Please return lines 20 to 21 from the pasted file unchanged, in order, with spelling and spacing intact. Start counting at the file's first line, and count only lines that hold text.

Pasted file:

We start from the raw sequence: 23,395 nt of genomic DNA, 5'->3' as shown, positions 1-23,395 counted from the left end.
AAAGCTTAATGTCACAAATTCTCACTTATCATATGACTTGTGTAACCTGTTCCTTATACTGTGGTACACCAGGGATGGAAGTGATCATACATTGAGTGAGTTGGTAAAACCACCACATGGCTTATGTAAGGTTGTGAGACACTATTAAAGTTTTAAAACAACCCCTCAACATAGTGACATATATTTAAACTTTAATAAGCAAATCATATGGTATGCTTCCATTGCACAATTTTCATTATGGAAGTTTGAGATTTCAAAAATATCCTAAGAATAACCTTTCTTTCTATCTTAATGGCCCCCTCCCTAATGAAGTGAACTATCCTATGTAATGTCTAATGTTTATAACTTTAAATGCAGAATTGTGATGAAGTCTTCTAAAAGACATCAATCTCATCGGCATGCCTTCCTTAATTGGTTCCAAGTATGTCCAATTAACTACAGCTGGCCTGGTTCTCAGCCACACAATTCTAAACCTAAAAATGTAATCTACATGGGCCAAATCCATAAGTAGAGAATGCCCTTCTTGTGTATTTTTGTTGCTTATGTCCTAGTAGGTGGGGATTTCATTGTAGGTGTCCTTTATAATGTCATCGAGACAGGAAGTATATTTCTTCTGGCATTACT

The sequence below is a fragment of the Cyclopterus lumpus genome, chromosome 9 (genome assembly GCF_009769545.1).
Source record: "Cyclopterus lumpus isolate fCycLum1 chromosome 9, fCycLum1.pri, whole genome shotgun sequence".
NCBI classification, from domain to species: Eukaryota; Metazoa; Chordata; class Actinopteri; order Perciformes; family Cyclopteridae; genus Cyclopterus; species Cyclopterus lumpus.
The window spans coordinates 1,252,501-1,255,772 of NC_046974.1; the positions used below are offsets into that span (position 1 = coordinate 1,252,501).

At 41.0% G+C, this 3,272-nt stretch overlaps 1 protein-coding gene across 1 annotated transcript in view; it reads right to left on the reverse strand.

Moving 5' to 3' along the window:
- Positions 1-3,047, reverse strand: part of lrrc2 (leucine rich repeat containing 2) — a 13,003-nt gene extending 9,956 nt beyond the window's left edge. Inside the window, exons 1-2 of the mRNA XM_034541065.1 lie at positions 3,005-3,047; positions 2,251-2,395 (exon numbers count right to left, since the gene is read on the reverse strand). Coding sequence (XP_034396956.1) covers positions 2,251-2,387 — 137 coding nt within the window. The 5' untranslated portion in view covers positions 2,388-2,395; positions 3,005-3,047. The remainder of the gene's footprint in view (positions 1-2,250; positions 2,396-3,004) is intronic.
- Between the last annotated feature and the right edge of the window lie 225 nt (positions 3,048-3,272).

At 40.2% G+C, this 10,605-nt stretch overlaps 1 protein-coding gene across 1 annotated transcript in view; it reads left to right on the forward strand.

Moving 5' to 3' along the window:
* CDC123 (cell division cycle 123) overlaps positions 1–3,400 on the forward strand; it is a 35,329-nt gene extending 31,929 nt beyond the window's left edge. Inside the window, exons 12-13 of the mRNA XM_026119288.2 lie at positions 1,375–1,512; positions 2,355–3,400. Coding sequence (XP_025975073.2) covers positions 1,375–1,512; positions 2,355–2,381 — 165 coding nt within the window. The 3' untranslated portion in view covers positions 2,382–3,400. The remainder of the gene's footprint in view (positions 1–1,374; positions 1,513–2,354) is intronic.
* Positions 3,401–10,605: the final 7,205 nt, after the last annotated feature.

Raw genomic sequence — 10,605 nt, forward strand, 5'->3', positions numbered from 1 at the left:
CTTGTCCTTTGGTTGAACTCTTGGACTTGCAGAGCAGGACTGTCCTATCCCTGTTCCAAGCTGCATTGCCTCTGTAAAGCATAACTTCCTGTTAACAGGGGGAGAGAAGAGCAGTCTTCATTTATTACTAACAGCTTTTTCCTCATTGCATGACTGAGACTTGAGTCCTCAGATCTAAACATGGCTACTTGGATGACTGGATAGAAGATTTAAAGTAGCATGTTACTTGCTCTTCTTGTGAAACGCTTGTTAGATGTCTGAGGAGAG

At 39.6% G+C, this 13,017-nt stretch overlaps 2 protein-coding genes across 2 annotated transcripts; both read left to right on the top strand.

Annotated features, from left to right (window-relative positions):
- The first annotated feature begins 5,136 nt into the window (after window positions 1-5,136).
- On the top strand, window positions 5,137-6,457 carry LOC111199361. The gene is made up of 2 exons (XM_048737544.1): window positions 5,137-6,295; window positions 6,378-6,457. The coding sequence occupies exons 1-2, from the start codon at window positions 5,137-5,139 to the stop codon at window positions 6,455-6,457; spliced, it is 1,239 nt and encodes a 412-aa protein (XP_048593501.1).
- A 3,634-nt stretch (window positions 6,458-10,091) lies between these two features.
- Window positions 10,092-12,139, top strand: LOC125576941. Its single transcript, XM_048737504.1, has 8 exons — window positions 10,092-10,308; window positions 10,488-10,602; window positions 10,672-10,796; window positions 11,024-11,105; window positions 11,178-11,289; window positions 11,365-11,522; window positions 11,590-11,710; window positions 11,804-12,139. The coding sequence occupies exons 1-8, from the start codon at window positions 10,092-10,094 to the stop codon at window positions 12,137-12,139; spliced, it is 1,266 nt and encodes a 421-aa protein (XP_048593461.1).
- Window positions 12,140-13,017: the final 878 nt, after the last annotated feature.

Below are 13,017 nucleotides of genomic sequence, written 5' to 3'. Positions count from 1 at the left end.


- On the top strand, window positions 5,137-6,457 carry LOC111199361. The gene is made up of 2 exons (XM_048737544.1): window positions 5,137-6,295; window positions 6,378-6,457. The coding sequence occupies exons 1-2, from the start codon at window positions 5,137-5,139 to the stop codon at window positions 6,455-6,457; spliced, it is 1,239 nt and encodes a 412-aa protein (XP_048593501.1).
- A 3,634-nt stretch (window positions 6,458-10,091) lies between these two features.